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If $X$ is a finite set of size $n$, then by listing the elements of $X$ we get a canonical element of the symmetric power $X^n/\Sigma_n$, which we can call the universal multiset for $X$.

Now let $X$ instead be an affine scheme $\text{spec}(A)$ over a base scheme $S=\text{spec}(k)$, and suppose that $A$ is a free (or just projective) module of rank $n$ over $k$. There is then a canonical section $S\to X^n/\Sigma_n$, which is strongly analogous to the universal multiset as described above. The corresponding ring map $\nu\colon(A^{\otimes n})^{\Sigma_n}\to k$ is almost characterised by the fact that $\nu(a^{\otimes n})=\text{norm}_{A/k}(a)$ for all $a\in A$.

When I thought of this the other day, I was amazed by the fact that it had never occurred to me before and that I did not remember seeing it in the literature, although it is adjacent to things that I have thought about many times. I think that the closest thing that I have seen is the notion of a "full set of sections" as described in Section 1.8 of Katz and Mazur's "Arithmetic moduli of elliptic curves", but even that is not all that close.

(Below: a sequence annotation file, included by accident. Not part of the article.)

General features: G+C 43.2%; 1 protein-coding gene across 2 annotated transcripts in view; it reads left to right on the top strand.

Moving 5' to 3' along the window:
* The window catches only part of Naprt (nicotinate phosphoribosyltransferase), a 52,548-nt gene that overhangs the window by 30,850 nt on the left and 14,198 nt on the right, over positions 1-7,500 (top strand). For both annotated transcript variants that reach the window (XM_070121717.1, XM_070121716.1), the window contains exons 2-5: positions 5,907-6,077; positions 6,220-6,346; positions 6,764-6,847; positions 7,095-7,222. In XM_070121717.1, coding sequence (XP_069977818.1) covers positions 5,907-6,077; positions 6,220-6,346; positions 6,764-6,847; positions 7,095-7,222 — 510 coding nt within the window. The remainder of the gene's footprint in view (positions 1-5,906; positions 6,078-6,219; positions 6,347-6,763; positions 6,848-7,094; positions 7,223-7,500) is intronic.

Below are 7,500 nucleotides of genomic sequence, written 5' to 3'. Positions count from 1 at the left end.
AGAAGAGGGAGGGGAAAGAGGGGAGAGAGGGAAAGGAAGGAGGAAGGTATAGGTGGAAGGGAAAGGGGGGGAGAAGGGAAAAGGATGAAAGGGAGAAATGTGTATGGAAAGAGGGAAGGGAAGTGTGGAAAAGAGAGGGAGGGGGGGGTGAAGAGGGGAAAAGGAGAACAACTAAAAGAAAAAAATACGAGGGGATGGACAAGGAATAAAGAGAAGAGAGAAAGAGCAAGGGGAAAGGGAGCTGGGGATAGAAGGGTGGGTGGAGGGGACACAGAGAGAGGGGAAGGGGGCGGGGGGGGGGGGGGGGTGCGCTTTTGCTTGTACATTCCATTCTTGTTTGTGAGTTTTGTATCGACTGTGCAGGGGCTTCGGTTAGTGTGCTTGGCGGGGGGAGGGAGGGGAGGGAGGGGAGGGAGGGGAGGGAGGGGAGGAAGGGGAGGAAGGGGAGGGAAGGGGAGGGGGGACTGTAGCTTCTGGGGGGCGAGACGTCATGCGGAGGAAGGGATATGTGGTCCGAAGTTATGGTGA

My question is: does this map $\nu$ appear in the literature, and if so, under what name?

For completeness, here is the actual definition. Let $P$ be the graded symmetric algebra over $k$ generated by $P_1=A^\vee=\text{Hom}_k(A,k)$, and let $u\in P_1\otimes A$ correspond to the identity under the usual isomorphism $P_1\otimes A=A^\vee\otimes A=\text{Hom}_k(A,A)$. Put $\tilde{u}=\text{norm}_{(P\otimes A)/P}(u)\in P_n$. There is a standard perfect pairing between $P_n=(A^\vee)^{\otimes n}_{\Sigma_n}$ and $(A^{\otimes n})^{\Sigma_n}$, and we define $\nu(a)=\langle\tilde{u},a\rangle$. With a little work one can check that this is a ring homomorphism, and that it satisfies $\nu(a^{\otimes n})=\text{norm}_{A/k}(a)$.

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I have seen the morphishm $\nu\colon (A^{\otimes n})^{\Sigma_n}\to k$ in a couple of places:

  1. On page 81 of

A. Suslin, V. Voevodsky, Singular homology of abstract algebraic varieties

It is defined when $A$ is finite locally free over $k$, but also when $k$ is a normal, $A$ is an integral domain, and $\operatorname{Spec}(A)\to\operatorname{Spec}(k)$ is finite and surjective. The latter construction is used there to show that symmetric powers of schemes represent finite correspondences in the sense of Voevodsky (the "motivic Dold-Thom theorem"), which is a standard result in motivic homotopy theory.

  1. It is used to construct the norm functor $N_{A/k}\colon \mathrm{Mod}_A \to \mathrm{Mod}_k$ in Section 3.1 of

D. Ferrand, Un foncteur norme

I suspect this construction also appears somewhere in David Rydh's thesis, which is related to both of the above papers, although I couldn't immediately locate it.

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